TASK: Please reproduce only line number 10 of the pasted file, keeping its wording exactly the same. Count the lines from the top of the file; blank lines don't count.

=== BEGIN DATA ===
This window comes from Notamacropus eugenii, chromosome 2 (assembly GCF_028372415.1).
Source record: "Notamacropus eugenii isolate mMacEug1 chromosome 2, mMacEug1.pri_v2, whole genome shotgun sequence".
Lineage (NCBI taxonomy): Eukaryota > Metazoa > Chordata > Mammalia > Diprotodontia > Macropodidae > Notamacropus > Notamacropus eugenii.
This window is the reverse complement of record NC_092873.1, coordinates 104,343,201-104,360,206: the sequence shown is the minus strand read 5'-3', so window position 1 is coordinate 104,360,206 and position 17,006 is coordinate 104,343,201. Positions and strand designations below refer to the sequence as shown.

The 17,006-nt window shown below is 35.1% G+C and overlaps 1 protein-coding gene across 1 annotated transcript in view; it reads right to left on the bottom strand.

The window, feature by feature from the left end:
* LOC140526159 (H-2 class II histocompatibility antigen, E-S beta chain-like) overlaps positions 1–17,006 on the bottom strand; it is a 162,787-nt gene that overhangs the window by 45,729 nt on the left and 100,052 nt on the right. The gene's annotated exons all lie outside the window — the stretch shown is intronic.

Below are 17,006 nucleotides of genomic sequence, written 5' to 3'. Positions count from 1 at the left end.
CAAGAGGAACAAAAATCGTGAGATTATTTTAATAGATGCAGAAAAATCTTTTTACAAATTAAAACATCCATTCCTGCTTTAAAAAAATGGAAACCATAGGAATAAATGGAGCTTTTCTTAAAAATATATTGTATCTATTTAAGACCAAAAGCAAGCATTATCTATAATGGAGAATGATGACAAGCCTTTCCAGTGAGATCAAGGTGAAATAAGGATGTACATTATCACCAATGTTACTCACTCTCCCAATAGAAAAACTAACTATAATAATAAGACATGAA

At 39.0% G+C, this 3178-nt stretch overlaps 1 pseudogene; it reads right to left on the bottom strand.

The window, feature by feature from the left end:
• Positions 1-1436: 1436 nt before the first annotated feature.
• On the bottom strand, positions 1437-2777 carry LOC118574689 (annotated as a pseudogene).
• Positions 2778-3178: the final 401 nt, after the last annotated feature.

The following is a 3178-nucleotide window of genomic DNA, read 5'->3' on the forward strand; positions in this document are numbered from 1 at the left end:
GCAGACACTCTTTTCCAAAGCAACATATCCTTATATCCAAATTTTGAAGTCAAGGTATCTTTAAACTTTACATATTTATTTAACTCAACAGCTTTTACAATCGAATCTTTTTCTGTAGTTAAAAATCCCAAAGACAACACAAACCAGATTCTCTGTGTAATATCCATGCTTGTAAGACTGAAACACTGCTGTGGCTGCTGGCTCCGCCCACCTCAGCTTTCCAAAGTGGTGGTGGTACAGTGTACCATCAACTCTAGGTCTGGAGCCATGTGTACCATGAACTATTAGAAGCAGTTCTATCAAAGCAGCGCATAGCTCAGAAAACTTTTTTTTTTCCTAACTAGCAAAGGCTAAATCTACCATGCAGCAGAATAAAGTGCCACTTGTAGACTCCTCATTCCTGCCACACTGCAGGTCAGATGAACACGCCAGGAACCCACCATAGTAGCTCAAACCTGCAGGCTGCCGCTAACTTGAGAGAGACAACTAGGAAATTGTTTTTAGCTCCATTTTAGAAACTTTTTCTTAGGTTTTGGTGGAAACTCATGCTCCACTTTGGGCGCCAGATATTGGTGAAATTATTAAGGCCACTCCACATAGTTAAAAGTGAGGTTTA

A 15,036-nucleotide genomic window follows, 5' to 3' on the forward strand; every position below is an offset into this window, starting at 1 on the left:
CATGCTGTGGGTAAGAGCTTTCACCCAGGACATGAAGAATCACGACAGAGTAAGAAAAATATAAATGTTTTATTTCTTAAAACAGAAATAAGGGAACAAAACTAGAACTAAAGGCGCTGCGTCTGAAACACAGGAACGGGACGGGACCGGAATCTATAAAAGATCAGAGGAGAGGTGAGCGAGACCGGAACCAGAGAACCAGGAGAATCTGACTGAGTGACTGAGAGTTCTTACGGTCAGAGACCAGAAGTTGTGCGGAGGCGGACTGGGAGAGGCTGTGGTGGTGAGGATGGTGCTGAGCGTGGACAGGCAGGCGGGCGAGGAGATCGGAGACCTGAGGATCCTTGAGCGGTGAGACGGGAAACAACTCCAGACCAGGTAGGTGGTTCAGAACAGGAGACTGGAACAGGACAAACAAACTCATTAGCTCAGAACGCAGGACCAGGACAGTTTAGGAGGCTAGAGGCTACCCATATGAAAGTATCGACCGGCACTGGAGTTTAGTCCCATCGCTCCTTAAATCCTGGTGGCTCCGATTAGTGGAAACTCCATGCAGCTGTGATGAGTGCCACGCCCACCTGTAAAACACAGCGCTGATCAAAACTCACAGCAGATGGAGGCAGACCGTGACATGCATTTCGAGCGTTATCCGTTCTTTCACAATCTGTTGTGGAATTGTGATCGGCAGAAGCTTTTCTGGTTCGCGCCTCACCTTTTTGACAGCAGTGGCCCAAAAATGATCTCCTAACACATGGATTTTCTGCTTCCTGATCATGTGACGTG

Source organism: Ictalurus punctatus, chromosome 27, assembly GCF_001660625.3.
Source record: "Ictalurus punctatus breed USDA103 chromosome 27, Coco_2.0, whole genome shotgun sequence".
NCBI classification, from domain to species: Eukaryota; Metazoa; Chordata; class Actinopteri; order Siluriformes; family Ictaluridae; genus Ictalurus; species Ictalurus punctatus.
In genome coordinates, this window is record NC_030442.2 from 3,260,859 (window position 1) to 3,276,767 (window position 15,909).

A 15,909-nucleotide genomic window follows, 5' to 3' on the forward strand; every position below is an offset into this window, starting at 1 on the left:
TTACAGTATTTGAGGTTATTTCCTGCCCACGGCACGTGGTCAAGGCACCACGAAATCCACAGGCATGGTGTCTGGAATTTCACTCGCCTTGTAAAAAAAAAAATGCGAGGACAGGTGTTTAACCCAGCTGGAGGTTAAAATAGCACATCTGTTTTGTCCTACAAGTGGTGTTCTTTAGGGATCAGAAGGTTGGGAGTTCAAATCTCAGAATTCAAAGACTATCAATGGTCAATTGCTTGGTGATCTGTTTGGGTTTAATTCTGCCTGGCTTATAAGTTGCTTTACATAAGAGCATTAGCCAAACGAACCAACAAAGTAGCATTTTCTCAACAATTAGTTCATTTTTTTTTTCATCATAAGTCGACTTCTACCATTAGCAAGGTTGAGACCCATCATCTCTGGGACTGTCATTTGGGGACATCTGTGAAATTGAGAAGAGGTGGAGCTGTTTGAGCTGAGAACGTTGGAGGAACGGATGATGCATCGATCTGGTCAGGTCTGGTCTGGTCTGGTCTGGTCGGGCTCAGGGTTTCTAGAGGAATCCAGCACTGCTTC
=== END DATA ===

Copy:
At 39.0% G+C, this 3178-nt stretch overlaps 1 pseudogene; it reads right to left on the bottom strand.